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Nurse Sheila Witherspoon checks on the inmates as they receive dialysis treatment in a clinic at West Valley Detention Center in Rancho Cucamonga on Friday, June 21, 2019. (Photo by Watchara Phomicinda, The Press-Enterprise/SCNG)
Nurse Sheila Witherspoon checks on the inmates as they receive dialysis treatment in a clinic at West Valley Detention Center in Rancho Cucamonga on Friday, June 21, 2019. (Photo by Watchara Phomicinda, The Press-Enterprise/SCNG)
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Wait — you mean California voters have to weigh in on the obscure question of appropriate staffing levels at dialysis clinics — again?

Didn’t we just do this?

Related endorsement: Vote no on Proposition 26

We did. And, yes, it’s absurd. But nevertheless, Proposition 29 will be on the November ballot, asking voters to require dialysis clinics to have at least one physician, nurse practitioner or physician assistant while patients are being treated.

There is no medical reason for this request. There is zero evidence that California dialysis clinics are unsafe. To the contrary, they are literally life-savers. This is another ploy by one union, SEIU-UHW West, which has made a practice of harassing clinics around the nation because its leadership wants more power over how such clinics are run.

Related endorsement: Vote yes on Proposition 28

Over the last 10 years, as Prop. 29 opponents point out: “UHW has wasted $77.7 million of its members’ dues money funding 48 failed ballot initiatives across the country — many of which put patients and their members at risk. That amounts to more than $700 per UHW member that they’ve wasted on these failed and reckless efforts.Your memories of doing this all before are not wrong: This is the third time Californians have faced essentially identical ballot measures on this issue since 2018, sponsored by UHW, targeting dialysis providers.

You and your fellow voters didn’t take the bait, overwhelmingly rejecting Proposition 8 in 2018 with 60% of the vote, and Proposition 23 in 2020 by 63%.

Related endorsement: Vote no on Proposition 30

Perhaps there ought instead to be a law, based on the theory of no double jeopardy, against bringing to the voters the same issue over and over after being so roundly rejected. The union’s theory seems to be that if it keeps trying, one of these Novembers it will randomly, accidentally succeed.

Or, perhaps, that voters will just get tired of seeing the measure appear year after year, and vote it in so they don’t have to see it again. Which would be a terrible reason to pass a terrible law.

Related endorsement: Vote no on Proposition 31

The union thinks that the admittedly small number of firms that run most of the dialysis clinics in this state and throughout the country are too profitable, and this irks them. Again, not a good reason to legally demand artificially high staffing levels just to spite them.

That’s why the state’s physicians and other healthcare providers, including the California Medical Association, American Nurses AssociationCalifornia and the American Academy of Nephrology PAs all oppose Prop. 29.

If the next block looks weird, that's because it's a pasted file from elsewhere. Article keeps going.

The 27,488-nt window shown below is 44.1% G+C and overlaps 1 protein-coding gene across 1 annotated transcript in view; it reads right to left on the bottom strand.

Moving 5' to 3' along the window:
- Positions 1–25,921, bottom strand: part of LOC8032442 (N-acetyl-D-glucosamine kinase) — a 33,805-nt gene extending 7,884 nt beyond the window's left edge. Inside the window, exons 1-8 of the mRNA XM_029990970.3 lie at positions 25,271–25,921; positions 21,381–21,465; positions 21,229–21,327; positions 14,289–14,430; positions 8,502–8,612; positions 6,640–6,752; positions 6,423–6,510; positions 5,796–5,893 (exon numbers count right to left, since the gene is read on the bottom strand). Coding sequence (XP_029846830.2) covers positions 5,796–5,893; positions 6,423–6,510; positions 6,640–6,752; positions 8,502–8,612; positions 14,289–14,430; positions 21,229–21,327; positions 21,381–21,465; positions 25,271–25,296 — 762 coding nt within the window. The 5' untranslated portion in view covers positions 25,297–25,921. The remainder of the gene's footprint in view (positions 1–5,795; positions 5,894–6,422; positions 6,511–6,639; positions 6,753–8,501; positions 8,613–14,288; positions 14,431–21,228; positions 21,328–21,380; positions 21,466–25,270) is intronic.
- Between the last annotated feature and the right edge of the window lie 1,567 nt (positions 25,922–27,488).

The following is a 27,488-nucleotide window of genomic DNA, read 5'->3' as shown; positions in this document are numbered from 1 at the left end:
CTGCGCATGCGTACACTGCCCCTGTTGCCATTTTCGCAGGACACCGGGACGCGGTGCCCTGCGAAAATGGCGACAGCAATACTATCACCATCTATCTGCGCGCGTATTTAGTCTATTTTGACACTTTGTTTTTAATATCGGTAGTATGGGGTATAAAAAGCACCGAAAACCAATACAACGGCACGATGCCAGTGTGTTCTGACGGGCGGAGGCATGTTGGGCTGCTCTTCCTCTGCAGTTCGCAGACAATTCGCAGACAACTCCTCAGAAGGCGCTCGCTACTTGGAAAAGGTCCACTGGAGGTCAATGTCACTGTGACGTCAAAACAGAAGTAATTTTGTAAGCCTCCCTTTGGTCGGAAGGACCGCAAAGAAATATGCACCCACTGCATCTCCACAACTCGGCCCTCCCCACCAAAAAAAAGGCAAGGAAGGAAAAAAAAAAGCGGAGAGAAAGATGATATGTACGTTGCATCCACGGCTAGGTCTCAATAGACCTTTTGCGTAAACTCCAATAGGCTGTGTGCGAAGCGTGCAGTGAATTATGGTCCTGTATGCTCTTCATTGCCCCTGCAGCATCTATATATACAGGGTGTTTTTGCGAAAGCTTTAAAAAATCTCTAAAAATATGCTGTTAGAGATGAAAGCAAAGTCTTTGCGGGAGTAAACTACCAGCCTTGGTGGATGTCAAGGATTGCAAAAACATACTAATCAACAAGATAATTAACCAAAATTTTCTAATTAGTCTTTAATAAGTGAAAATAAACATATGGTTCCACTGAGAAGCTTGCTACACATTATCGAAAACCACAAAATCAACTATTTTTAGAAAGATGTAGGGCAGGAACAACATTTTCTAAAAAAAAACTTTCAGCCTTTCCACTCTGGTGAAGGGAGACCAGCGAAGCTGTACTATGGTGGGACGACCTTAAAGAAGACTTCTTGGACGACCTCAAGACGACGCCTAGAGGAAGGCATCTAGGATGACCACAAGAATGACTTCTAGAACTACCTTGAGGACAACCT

Statewide: Our endorsements for all California-wide races on the 2022 ballot

Patient groups oppose it, too, for its potential to decrease the number of clinics available.

“This measure is a despicable threat to patients and an abuse of the electoral system,” DeWayne Cox, a dialysis patient from Van Nuys, told the coalition that is opposing the ballot measure.

“This union leadership has no regard for dialysis patients like me who are already struggling to get the treatments we need to stay alive. They should be ashamed.”

“There is no good reason that dialysis patients should be put in harm’s way year after year by this special interest union,” said Oakland nephrologist Bryan Wong, MD, of the East Bay Nephrology Medical Group. “UHW members clearly don’t care about dialysis patients, or they wouldn’t repeatedly pursue ballot measures that put them in danger.”

Voters, let’s up the ante and oppose the measure in even greater numbers this time around — a 70% number would be nice — in hopes of not seeing it come before us again. Vote no on Prop. 29 this November.

Sourcing & Methodology

To help you make decisions about the numerous candidates, measures, propositions and other races on your ballot, our editorial board (made up of opinion writers and editors), makes recommendations every election. The process is completely separate from newsroom reporting and journalists. With the exception of our executive editor, the members of our editorial board are not news reporters or editors. 

Sal Rodriguez, the opinion editor for the Southern California ɫ̳ Group’s 11 newspapers, heads the editorial board and guides our stances on public policy and political matters.  

Every week, our team analyzes legislation, monitors political developments, interviews elected officials or policy advocates and writes editorials on the issues of the day. Unsigned editorials reflect the consensus of our editorial board, with the aim of offering arguments that are empirically sound and intellectually consistent.

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As a practical matter, we are selective in which races we endorse in. We endorse on all statewide ballot measures, competitive congressional races, select races for the state legislature and select countywide and city elections.

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